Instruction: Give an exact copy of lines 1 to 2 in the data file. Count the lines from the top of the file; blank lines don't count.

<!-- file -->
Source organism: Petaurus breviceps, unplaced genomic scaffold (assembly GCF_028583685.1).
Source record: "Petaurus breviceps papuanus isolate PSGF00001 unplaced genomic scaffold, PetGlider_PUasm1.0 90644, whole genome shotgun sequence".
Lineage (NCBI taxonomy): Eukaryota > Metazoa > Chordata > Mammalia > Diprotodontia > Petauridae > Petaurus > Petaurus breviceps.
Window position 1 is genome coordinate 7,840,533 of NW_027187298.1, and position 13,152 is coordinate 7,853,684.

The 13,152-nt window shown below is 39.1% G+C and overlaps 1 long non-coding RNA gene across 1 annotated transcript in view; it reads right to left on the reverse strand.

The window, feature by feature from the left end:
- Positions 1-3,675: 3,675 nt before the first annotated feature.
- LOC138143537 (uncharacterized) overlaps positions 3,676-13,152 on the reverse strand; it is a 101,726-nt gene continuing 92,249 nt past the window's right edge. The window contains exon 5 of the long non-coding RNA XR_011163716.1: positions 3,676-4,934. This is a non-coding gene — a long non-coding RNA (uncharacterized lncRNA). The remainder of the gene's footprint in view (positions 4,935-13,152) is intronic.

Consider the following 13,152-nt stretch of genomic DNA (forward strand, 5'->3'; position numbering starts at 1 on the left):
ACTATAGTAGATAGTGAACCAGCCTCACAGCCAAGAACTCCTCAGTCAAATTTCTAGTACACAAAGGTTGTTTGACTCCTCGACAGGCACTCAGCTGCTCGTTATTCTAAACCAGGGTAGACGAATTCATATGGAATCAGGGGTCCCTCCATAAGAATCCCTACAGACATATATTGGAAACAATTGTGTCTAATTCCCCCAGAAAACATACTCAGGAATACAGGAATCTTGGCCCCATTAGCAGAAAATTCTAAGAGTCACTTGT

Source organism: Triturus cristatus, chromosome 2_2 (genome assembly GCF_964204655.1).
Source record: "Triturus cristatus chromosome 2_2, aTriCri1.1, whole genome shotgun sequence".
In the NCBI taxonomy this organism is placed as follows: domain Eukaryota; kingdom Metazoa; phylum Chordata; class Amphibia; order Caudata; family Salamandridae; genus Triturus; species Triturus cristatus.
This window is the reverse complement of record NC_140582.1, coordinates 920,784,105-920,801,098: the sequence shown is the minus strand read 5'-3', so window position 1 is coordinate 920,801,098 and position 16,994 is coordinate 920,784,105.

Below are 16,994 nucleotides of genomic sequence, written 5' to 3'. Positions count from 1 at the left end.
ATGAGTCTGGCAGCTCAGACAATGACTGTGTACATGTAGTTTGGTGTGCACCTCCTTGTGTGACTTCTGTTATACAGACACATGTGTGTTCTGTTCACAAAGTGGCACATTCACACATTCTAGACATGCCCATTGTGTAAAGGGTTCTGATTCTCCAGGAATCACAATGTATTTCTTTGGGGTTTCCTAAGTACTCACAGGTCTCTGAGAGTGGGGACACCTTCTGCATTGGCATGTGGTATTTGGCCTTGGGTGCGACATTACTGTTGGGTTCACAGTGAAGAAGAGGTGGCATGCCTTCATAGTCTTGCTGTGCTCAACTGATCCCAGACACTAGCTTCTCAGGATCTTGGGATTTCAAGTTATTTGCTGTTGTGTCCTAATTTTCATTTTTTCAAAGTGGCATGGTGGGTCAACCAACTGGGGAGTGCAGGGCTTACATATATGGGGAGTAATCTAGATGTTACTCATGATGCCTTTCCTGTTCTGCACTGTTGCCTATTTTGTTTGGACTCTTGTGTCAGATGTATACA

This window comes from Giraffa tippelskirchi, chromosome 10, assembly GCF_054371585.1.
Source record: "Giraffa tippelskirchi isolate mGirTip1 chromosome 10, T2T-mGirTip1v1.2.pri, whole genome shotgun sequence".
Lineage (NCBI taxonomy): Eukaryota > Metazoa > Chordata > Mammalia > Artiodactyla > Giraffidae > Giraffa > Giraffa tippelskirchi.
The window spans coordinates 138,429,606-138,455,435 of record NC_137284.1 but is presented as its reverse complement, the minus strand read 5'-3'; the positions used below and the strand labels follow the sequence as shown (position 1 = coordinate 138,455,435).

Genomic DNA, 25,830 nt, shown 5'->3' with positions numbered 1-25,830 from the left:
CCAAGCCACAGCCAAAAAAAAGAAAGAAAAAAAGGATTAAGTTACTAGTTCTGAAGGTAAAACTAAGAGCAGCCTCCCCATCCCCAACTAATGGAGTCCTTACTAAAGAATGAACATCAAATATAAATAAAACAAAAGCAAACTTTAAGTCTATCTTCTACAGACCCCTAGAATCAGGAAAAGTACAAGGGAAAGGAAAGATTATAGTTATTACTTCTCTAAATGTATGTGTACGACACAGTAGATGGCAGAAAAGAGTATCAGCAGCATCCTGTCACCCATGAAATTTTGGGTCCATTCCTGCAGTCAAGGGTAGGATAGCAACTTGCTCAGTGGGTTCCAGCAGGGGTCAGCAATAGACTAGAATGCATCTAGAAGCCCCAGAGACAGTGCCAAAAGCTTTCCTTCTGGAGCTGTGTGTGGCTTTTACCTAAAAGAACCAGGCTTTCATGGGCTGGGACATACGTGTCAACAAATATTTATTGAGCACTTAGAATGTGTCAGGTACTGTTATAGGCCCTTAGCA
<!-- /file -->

Source organism: Petaurus breviceps, unplaced genomic scaffold (assembly GCF_028583685.1).
Source record: "Petaurus breviceps papuanus isolate PSGF00001 unplaced genomic scaffold, PetGlider_PUasm1.0 90644, whole genome shotgun sequence".